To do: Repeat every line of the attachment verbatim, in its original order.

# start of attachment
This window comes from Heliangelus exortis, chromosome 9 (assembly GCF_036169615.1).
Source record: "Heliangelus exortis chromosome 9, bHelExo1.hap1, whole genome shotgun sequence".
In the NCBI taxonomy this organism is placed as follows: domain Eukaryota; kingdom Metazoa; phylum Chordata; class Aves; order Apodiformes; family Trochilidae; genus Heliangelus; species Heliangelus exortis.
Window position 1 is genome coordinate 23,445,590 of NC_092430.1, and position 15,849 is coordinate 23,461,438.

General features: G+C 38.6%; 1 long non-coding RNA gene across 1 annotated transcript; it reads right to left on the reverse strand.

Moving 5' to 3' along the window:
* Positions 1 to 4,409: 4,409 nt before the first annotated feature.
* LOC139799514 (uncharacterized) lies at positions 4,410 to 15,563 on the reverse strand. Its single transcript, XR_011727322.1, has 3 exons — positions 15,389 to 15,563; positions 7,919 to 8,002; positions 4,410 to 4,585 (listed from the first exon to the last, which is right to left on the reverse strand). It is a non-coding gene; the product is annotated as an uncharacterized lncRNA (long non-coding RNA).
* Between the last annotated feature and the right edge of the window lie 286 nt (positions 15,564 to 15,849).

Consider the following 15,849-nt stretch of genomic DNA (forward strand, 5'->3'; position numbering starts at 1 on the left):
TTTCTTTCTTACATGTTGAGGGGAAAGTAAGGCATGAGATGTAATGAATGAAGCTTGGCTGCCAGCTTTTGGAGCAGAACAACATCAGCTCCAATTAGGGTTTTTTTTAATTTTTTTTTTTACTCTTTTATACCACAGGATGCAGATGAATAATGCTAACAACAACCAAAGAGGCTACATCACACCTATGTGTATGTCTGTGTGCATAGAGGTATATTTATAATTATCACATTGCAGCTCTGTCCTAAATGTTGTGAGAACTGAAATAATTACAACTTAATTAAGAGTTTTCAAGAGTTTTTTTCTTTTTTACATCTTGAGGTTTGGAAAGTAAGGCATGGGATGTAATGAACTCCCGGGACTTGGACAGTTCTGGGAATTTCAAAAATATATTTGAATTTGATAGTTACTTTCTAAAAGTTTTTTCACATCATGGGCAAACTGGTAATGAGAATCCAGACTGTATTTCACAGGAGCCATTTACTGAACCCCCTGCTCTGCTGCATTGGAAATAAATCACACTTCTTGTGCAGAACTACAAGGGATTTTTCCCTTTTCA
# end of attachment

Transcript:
This window comes from Heliangelus exortis, chromosome 9 (assembly GCF_036169615.1).
Source record: "Heliangelus exortis chromosome 9, bHelExo1.hap1, whole genome shotgun sequence".
In the NCBI taxonomy this organism is placed as follows: domain Eukaryota; kingdom Metazoa; phylum Chordata; class Aves; order Apodiformes; family Trochilidae; genus Heliangelus; species Heliangelus exortis.
Window position 1 is genome coordinate 23,445,590 of NC_092430.1, and position 15,849 is coordinate 23,461,438.

General features: G+C 38.6%; 1 long non-coding RNA gene across 1 annotated transcript; it reads right to left on the reverse strand.

Moving 5' to 3' along the window:
* Positions 1 to 4,409: 4,409 nt before the first annotated feature.
* LOC139799514 (uncharacterized) lies at positions 4,410 to 15,563 on the reverse strand. Its single transcript, XR_011727322.1, has 3 exons — positions 15,389 to 15,563; positions 7,919 to 8,002; positions 4,410 to 4,585 (listed from the first exon to the last, which is right to left on the reverse strand). It is a non-coding gene; the product is annotated as an uncharacterized lncRNA (long non-coding RNA).
* Between the last annotated feature and the right edge of the window lie 286 nt (positions 15,564 to 15,849).

Consider the following 15,849-nt stretch of genomic DNA (forward strand, 5'->3'; position numbering starts at 1 on the left):
TTTCTTTCTTACATGTTGAGGGGAAAGTAAGGCATGAGATGTAATGAATGAAGCTTGGCTGCCAGCTTTTGGAGCAGAACAACATCAGCTCCAATTAGGGTTTTTTTTAATTTTTTTTTTTACTCTTTTATACCACAGGATGCAGATGAATAATGCTAACAACAACCAAAGAGGCTACATCACACCTATGTGTATGTCTGTGTGCATAGAGGTATATTTATAATTATCACATTGCAGCTCTGTCCTAAATGTTGTGAGAACTGAAATAATTACAACTTAATTAAGAGTTTTCAAGAGTTTTTTTCTTTTTTACATCTTGAGGTTTGGAAAGTAAGGCATGGGATGTAATGAACTCCCGGGACTTGGACAGTTCTGGGAATTTCAAAAATATATTTGAATTTGATAGTTACTTTCTAAAAGTTTTTTCACATCATGGGCAAACTGGTAATGAGAATCCAGACTGTATTTCACAGGAGCCATTTACTGAACCCCCTGCTCTGCTGCATTGGAAATAAATCACACTTCTTGTGCAGAACTACAAGGGATTTTTCCCTTTTCA